"High Court Strikes Down Narrowly Tailored Workers’ Compensation Law"


Following the U.S. Supreme Court’s June 21, 2022 ruling in United States v. Washington, Crystal McElrath provided insight to the Society for Human Resource Management’s coverage on the decision and its implications for workers’ compensation law. In its unanimous ruling, the court found that a Washington state workers’ compensation law applying only to federal contract workers at one federal facility in the state is unconstitutional under the Supremacy Clause because it makes it easier for federal contractors to obtain workers’ compensation than for state or private employees.

Under the intergovernmental immunity doctrine, state laws may not increase costs to the federal government of performing its functions unless the laws impose those costs in a nondiscriminatory way, McElrath explained. “As we enter another charged election cycle, this ruling may impact the kinds of campaign promises that would-be state legislators make. State legislators may not target and penalize the federal government in order to right a perceived social wrong without the federal government’s consent,” she said.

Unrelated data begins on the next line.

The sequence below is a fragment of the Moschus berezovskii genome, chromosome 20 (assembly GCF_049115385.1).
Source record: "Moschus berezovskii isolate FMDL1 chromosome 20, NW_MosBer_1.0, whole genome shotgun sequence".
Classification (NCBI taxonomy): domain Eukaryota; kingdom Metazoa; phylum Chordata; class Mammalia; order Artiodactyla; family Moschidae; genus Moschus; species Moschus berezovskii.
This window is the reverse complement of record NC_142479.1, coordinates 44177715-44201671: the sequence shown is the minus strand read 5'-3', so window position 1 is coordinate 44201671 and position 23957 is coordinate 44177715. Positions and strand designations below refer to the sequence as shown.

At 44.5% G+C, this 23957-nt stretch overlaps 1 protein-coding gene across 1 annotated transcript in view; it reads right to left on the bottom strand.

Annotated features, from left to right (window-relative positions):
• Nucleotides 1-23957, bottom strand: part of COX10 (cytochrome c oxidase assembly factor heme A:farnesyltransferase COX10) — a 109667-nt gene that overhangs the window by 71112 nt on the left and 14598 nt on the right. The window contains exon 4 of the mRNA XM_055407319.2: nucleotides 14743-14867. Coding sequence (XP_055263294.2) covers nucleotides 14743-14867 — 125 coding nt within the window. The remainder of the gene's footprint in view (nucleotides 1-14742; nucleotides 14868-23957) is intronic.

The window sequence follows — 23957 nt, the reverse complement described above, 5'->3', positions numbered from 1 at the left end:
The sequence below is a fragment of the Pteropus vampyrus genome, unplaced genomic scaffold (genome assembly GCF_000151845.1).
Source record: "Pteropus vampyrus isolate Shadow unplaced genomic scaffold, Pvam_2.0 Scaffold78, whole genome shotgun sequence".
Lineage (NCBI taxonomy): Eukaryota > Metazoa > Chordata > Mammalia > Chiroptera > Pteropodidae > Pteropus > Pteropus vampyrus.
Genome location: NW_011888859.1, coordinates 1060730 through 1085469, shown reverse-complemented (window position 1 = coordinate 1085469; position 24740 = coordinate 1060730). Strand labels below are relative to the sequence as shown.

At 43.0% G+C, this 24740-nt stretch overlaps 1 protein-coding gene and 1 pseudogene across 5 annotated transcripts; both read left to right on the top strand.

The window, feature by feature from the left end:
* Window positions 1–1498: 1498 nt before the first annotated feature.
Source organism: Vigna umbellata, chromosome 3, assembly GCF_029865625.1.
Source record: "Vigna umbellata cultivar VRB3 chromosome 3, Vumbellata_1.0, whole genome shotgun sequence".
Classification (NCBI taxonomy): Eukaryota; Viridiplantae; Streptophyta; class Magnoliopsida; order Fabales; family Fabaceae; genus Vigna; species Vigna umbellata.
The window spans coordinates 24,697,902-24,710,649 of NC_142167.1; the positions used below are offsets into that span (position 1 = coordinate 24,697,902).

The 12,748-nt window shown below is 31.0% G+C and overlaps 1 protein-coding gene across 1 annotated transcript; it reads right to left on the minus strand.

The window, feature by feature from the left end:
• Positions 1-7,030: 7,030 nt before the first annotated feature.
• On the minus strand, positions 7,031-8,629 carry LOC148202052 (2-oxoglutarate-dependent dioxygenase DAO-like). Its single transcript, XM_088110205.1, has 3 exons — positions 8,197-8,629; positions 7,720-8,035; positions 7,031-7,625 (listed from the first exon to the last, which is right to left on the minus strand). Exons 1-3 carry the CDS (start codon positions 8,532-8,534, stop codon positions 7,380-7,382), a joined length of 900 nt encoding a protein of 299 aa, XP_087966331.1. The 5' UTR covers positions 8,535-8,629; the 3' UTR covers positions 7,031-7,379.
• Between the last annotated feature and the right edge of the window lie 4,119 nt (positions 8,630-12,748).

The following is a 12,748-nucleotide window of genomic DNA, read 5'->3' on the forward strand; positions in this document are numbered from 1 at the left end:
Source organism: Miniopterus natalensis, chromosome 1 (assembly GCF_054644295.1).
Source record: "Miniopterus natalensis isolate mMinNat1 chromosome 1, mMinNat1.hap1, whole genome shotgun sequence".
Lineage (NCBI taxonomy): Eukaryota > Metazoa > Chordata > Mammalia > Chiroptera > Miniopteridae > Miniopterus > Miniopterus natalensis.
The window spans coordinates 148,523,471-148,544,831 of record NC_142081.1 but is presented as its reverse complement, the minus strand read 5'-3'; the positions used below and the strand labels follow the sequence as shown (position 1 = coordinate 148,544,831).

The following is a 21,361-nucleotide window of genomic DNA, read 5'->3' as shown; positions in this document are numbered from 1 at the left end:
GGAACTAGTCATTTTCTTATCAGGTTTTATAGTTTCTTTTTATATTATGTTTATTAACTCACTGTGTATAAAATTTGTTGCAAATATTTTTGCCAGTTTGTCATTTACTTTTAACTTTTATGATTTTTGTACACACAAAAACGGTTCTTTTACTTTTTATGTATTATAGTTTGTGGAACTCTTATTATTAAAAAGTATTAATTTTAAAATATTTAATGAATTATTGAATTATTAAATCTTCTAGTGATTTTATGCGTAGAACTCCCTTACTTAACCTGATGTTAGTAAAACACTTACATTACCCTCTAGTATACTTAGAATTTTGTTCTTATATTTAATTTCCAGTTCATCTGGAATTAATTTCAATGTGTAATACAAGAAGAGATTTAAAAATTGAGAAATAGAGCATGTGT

“States that wish to expand workers‘ compensation coverage to include specific conditions must do so at the expense of both private and federal employers, or be sure that any law targeting federal workers falls within the narrowest reading of a congressional waiver of intergovernmental immunity,” McElrath concluded.

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